Letters to the Editor: Cop28 must deliver as time runs out for humanity

There are five key areas that require particular attention for a chance to make Cop28 a success
Letters to the Editor: Cop28 must deliver as time runs out for humanity

We simply must address the root cause of the climate crisis — oil, coal, and gas. Picture: David Jones/PA

One would hope the devastating weather patterns that set startling new records in 2023, claiming lives across the world, will be a trigger for real and lasting solutions at this year’s Cop28 climate change conference in Dubai.

There are five key areas that require particular attention for a chance to make Cop28 a success.

First, while last year’s Cop27 was deemed a victory for climate justice as governments agreed to establish a Loss and Damage Fund, it is crucial there is agreement this year on the level of funding, and how it fund will work and be distributed.

Secondly, we simply have to address the root cause of the climate crisis — oil, coal, and gas.

To avert runaway climate breakdown, the fossil fuel era must come to an end in a way that is fair, fully funded, and fast.

It cannot be diluted by partial phase-out, and nonsense solutions such as carbon capture and we have to take every necessary action to do this.

Our lives, our children’s futures, our global solidarity depend on this happening.

Other actions are also needed — scaling up climate finance and a new work programme on agriculture and food security to be agreed at Cop28 must talk about the real solutions such as agro-ecology to make farmers and food systems fit for purpose in an era of climate change.

Every year there is great expectation in the build-up to Cop, with disappointing outcomes. This year has to be different. Time is running out.

Karol Balfe, CEO, ActionAid Ireland

Demands for justice

Today on International Day of Solidarity with the Palestinian People, we mourn the more than 14,000 people, including at least 6,150 children, killed in Israel’s 48 days of bombing Gaza.

Thousands have been wounded, and more are buried under rubble. Hospitals, schools, refugee camps, universities, libraries, laid to waste by relentless bombardment, much of the infrastructure required for life has been ruined. More than 1.7m people have been forcibly displaced and everyone there has been deprived of food, water, fuel and power.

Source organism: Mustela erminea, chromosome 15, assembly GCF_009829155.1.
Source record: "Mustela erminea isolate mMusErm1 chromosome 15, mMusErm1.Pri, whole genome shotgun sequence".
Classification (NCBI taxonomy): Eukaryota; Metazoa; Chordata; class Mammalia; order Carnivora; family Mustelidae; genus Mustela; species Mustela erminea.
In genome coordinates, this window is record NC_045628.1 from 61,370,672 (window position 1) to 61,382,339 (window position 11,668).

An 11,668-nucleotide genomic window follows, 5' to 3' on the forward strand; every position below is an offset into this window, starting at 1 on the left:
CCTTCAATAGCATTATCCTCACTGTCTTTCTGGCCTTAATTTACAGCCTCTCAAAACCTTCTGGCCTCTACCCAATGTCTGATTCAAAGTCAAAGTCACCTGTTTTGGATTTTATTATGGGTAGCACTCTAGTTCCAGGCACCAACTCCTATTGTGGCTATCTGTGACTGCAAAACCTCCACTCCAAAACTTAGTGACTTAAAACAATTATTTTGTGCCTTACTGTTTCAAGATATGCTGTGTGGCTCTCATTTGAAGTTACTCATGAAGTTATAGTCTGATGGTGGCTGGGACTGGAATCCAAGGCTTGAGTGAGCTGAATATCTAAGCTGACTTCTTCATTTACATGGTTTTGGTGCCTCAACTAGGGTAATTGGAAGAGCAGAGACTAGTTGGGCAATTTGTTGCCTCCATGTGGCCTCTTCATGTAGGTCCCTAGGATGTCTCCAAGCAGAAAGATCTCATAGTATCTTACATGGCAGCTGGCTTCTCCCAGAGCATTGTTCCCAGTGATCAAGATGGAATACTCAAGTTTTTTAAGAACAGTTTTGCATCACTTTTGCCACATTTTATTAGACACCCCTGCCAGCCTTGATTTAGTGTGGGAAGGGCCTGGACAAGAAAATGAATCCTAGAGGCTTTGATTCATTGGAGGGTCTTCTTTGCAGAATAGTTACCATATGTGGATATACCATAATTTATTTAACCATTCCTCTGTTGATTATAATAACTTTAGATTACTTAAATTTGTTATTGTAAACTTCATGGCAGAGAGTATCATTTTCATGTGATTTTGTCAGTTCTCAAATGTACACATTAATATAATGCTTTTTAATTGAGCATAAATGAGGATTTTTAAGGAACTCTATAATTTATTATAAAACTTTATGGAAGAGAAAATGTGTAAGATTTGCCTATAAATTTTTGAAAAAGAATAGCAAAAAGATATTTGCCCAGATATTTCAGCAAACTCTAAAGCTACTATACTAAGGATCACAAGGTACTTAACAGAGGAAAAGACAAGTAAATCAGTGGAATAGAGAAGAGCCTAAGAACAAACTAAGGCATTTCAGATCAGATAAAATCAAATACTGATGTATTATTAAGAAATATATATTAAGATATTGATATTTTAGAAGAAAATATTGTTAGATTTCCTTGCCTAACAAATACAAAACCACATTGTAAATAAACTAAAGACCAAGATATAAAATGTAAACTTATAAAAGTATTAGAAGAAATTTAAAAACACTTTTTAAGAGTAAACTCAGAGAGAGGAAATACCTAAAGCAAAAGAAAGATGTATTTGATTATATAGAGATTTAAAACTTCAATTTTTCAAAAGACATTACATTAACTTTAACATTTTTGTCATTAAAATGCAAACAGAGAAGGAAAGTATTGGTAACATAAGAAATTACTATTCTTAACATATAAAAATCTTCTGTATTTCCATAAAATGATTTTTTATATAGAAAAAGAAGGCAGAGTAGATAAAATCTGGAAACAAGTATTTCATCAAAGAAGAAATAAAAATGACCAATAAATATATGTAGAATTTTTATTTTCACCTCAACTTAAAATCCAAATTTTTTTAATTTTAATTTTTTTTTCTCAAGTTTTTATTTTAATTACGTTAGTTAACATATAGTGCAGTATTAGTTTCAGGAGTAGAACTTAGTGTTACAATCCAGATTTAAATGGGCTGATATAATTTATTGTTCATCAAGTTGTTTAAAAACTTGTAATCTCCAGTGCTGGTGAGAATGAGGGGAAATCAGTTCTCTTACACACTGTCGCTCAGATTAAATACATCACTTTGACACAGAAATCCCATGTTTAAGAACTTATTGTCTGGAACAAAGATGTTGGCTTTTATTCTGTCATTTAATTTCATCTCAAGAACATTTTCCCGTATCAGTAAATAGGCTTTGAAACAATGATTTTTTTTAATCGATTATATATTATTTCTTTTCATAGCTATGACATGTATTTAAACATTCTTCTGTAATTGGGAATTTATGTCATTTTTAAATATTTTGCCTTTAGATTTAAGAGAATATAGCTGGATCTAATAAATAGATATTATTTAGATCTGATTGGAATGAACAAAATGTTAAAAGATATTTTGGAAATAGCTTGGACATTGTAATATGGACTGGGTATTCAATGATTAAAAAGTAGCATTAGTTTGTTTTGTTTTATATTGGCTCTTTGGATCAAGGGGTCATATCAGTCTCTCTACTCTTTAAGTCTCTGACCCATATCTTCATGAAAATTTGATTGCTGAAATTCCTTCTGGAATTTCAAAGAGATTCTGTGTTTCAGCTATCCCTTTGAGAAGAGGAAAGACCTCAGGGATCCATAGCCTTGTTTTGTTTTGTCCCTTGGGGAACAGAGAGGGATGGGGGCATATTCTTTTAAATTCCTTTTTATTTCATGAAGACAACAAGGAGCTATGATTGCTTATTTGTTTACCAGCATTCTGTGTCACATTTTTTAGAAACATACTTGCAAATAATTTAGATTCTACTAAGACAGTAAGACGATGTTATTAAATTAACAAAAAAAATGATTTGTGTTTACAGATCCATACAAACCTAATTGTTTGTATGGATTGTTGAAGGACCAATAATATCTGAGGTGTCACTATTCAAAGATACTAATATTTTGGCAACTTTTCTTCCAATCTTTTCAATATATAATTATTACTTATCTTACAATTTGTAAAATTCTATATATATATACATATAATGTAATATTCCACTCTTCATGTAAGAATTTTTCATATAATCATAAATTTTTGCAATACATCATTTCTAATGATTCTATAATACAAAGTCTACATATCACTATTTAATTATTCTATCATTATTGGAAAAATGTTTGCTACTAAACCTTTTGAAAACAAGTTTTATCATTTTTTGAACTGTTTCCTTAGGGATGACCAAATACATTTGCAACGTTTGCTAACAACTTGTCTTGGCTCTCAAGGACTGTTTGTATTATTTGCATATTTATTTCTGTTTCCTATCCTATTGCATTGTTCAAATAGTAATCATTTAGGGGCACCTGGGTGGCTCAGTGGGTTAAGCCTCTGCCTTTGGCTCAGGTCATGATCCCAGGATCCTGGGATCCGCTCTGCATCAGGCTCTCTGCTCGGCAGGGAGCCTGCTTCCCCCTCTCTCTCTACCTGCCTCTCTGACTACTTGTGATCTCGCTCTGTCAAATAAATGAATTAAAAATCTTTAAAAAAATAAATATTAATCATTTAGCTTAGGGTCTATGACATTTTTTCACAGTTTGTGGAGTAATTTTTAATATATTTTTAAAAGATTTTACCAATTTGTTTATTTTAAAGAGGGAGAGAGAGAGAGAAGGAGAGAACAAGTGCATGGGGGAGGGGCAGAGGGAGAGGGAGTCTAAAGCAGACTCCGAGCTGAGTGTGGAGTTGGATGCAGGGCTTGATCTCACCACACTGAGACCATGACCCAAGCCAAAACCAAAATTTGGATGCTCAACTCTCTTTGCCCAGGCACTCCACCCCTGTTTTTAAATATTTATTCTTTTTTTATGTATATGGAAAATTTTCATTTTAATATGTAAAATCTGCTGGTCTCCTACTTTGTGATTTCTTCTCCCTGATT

In the West Bank, Israeli forces have killed at least 237 Palestinians, including 52 children since October 7, while imprisoning thousands. Communities are being driven from their lands under attack by armed settlers.

There must be a permanent ceasefire in Gaza and an end to all attacks on Palestinians by Israel. There cannot simply be a return to a “normality” of continued siege and injustice.

For 75 years the Palestinian people have been deprived of their freedom and of equality as the international community has shamefully failed to hold Israel to account. 

It is long past time that the Irish Government sanction Israel, it should enact the Occupied Territories and Illegal Israeli Settlements Divestment Bills, refer the state to the International Criminal Court for war crimes and genocide, recognise that it is committing the crime of apartheid and cut diplomatic ties.

For seven weeks, thousands all around the country have taken to the streets in solidarity with the Palestinian people, let us see our government reflect that demand for justice.

In the meantime, people of conscience can continue to support the boycott, divestment and sanctions campaign and keep calling for a free Palestine. 

Zoë Lawlor, Chairperson, Ireland-Palestine Solidarity Campaign (IPSC),Dublin 1

Taoiseach careless with ‘lost’ tweet

The furore over the Taoiseach’s use of the word, “lost”, in his statement on the release of nine-year-old Emily Hand has drawn a lot of concern from the Israeli government.

In light of the massacre of an estimated 1,400 men, women, and children by Hamas on October 7 last and the abduction of over 240 of their citizens, the Israeli government is right to object to the inclusion of that word by the Taoiseach. Emily Hand was kidnapped by a terrorist organisation period and “words do matter”.

Other Irish politicians have called for the expulsion of the Israeli ambassador over the killing of civilians in the Gaza Strip.